Look carefully at the role of promises and contracts in this novel. How does Bathsheba negotiate with each of her suitors? What does she agree to do, and what does she refuse to do? Why don't we see first-hand her final capitulation when she agrees to marry Troy?

Think about the use of land and nature in this novel. Who is talented at farming and who is less so? Why? What does a person's harmony with nature seem to signify? Think about Gabriel's response to the storm and how he reacts when he learns of the sheep's feeding upon young clover.

Does Bathsheba Everdene's character change over the course of the novel? What evidence is there that she learns from experience? What evidence is there that she does not change?

Discuss Hardy's use of setting in Far from the Madding Crowd. What happens at Weatherbury, before the reader's eyes? What important events take place elsewhere, only reported second-hand? How are the events that take place outdoors different from those that take place indoors? What happens at night, and what happens during the day? How does an event's setting help us to interpret it?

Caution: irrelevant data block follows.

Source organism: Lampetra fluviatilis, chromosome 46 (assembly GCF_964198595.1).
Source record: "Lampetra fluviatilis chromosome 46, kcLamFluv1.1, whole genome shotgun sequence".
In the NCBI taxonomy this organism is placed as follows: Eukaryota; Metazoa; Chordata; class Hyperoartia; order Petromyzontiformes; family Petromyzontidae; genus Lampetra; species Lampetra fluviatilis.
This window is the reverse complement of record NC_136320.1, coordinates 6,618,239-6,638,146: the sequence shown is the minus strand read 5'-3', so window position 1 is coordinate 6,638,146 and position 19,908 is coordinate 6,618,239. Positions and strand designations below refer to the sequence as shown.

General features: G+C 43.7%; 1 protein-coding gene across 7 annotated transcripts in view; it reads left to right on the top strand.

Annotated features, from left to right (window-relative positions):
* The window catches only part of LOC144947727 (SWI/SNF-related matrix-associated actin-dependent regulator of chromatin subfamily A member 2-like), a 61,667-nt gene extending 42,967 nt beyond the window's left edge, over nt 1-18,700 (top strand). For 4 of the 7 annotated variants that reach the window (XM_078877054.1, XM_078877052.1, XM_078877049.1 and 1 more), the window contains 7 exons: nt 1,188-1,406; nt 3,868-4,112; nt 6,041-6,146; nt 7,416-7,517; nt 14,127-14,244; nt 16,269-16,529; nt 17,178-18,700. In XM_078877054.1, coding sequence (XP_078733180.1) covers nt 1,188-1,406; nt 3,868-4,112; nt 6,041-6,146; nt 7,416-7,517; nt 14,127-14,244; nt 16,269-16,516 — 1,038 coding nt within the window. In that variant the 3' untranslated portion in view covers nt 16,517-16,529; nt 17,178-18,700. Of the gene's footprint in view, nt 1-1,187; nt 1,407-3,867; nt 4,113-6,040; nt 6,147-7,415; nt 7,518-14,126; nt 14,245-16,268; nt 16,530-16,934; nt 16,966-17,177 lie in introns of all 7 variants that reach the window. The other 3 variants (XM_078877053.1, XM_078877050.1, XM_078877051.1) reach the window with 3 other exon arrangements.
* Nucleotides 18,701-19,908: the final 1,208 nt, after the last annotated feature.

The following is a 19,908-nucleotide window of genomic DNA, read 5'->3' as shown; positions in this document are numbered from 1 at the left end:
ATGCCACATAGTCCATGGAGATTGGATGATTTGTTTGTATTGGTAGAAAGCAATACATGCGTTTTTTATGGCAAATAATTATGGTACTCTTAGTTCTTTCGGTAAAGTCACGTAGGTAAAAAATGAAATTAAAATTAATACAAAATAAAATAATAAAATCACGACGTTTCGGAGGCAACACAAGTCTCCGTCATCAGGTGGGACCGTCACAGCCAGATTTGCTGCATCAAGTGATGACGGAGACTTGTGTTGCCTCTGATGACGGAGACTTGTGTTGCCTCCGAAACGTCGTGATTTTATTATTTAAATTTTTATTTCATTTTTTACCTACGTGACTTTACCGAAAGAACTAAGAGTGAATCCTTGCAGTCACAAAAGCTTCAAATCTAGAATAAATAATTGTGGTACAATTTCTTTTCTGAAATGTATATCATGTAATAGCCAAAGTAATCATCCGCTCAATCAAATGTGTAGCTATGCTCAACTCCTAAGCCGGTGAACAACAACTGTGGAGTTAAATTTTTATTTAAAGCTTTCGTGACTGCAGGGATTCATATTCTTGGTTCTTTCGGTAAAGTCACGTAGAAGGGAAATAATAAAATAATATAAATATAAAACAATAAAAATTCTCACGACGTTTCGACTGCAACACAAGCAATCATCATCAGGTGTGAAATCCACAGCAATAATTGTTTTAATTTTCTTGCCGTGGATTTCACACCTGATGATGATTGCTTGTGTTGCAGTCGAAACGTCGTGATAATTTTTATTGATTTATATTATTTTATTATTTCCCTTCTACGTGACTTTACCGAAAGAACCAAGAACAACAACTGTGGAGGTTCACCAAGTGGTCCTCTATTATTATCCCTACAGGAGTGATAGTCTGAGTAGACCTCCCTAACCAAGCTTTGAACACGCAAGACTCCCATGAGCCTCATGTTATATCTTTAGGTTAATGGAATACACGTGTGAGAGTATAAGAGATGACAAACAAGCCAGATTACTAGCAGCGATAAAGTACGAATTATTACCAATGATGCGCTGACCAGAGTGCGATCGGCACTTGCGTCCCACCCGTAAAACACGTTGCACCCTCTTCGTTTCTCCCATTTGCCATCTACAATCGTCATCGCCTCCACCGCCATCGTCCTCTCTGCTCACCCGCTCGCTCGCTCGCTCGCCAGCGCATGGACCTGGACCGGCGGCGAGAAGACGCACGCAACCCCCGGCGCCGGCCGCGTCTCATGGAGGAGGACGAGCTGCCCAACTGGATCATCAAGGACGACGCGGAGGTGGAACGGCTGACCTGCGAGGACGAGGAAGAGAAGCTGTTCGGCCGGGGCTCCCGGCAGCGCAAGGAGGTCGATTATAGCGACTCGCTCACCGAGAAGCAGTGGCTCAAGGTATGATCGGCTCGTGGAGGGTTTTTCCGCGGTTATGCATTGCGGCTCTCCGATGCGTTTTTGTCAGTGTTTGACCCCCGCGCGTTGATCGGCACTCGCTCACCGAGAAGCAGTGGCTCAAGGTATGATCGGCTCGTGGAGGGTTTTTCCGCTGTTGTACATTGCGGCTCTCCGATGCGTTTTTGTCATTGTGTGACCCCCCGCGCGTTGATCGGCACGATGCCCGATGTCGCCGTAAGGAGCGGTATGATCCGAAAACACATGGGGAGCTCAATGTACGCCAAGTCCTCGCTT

Several natural catastrophes happen over the course of this novel: the dog's driving the sheep off the cliff, the fire, the sheep's feeding upon young clover, the storm. What role do these events play with respect to the plot? What do they suggest about man's role with respect to nature? With respect to chance events?

Choose one chapter and look carefully at the point of view Hardy employs in that chapter. How does it advance the plot? How does it reveal information about the characters?

Discuss the roles of letters in this novel. How is communication by letter different from a conversation? What are the advantages or disadvantages of letter-writing as opposed to direct communication? Why do people choose to use letters?

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